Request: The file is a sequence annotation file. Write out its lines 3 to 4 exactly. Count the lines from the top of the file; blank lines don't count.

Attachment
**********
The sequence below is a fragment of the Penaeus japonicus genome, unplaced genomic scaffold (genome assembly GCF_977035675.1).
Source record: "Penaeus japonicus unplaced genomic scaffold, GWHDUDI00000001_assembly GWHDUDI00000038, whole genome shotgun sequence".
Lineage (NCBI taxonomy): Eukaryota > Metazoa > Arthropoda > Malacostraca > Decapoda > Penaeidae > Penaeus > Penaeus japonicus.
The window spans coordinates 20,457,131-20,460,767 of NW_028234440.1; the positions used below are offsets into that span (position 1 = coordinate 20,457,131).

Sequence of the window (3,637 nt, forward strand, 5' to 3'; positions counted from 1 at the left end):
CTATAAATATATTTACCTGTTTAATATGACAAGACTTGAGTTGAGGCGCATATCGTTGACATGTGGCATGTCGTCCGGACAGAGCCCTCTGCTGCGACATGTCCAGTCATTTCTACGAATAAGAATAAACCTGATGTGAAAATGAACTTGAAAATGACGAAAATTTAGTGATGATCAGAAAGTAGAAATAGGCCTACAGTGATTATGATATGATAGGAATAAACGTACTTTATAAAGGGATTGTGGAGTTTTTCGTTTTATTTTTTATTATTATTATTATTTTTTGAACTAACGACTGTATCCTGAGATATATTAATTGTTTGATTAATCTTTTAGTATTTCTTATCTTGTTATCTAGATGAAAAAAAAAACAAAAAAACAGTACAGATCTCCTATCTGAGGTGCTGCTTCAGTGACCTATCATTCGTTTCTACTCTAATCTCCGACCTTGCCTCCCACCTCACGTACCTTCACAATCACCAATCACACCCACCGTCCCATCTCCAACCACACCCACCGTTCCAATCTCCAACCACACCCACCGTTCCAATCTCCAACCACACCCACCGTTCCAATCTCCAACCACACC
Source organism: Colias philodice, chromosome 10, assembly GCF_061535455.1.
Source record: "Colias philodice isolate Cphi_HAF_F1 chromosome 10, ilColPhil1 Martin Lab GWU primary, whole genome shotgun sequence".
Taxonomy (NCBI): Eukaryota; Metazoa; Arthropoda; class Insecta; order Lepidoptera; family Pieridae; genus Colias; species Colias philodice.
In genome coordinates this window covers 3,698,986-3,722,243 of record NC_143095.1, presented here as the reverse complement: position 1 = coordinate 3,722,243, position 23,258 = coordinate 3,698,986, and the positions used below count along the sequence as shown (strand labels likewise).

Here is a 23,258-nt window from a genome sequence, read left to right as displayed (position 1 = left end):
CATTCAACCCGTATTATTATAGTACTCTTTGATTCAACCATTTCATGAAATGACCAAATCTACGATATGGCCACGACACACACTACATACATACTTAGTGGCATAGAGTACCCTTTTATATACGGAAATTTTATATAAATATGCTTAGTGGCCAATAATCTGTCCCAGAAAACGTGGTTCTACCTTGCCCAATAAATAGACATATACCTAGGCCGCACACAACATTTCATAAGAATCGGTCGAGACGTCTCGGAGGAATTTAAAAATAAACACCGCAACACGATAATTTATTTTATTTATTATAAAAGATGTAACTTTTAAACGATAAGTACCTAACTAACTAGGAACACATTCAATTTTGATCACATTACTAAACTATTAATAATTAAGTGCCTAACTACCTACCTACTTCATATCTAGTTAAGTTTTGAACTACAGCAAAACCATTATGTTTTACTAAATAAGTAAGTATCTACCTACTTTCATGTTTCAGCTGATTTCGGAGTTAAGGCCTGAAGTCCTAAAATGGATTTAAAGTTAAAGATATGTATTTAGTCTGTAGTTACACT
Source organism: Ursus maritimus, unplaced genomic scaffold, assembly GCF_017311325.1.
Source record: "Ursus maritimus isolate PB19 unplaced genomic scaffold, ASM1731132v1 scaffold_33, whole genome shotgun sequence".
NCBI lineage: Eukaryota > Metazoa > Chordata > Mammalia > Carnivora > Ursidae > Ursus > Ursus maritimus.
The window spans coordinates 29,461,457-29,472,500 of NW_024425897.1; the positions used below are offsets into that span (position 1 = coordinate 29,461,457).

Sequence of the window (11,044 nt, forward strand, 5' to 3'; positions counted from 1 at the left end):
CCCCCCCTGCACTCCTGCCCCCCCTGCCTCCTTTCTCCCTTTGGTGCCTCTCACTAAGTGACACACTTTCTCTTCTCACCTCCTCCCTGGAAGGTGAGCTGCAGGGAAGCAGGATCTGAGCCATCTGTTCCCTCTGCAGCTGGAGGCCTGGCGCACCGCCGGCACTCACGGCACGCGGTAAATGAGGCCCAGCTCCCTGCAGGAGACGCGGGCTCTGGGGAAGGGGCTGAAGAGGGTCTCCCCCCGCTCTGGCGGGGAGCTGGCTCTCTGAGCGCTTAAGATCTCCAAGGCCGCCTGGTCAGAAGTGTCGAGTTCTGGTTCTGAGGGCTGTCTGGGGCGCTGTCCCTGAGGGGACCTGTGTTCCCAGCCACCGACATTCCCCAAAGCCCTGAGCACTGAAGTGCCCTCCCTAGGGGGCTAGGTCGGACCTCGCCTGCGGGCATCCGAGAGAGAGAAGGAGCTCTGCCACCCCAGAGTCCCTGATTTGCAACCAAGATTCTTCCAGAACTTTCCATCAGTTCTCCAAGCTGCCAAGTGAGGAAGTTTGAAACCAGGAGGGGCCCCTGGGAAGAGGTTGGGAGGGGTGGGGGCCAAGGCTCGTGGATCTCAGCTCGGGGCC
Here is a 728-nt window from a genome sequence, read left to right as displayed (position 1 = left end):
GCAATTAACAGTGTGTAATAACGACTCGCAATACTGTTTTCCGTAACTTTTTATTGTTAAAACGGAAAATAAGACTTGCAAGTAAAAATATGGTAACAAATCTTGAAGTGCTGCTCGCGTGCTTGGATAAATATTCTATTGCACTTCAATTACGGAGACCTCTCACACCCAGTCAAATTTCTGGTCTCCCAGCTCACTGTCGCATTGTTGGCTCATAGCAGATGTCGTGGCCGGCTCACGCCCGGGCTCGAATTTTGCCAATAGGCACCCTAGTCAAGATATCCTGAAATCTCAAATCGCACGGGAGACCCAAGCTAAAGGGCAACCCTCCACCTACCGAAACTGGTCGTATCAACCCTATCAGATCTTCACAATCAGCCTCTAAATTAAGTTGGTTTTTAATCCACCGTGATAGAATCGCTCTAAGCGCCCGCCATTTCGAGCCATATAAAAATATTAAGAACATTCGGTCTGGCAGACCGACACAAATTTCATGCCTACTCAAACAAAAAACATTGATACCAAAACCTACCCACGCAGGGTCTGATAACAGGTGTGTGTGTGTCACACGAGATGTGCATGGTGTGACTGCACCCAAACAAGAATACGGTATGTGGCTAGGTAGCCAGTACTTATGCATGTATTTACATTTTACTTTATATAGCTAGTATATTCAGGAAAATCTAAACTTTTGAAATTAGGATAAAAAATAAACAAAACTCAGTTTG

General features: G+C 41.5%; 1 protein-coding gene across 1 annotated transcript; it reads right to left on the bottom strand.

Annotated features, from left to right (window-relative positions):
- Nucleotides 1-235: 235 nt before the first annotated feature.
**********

Lineage (NCBI taxonomy): Eukaryota > Metazoa > Arthropoda > Malacostraca > Decapoda > Penaeidae > Penaeus > Penaeus japonicus.
The window spans coordinates 20,457,131-20,460,767 of NW_028234440.1; the positions used below are offsets into that span (position 1 = coordinate 20,457,131).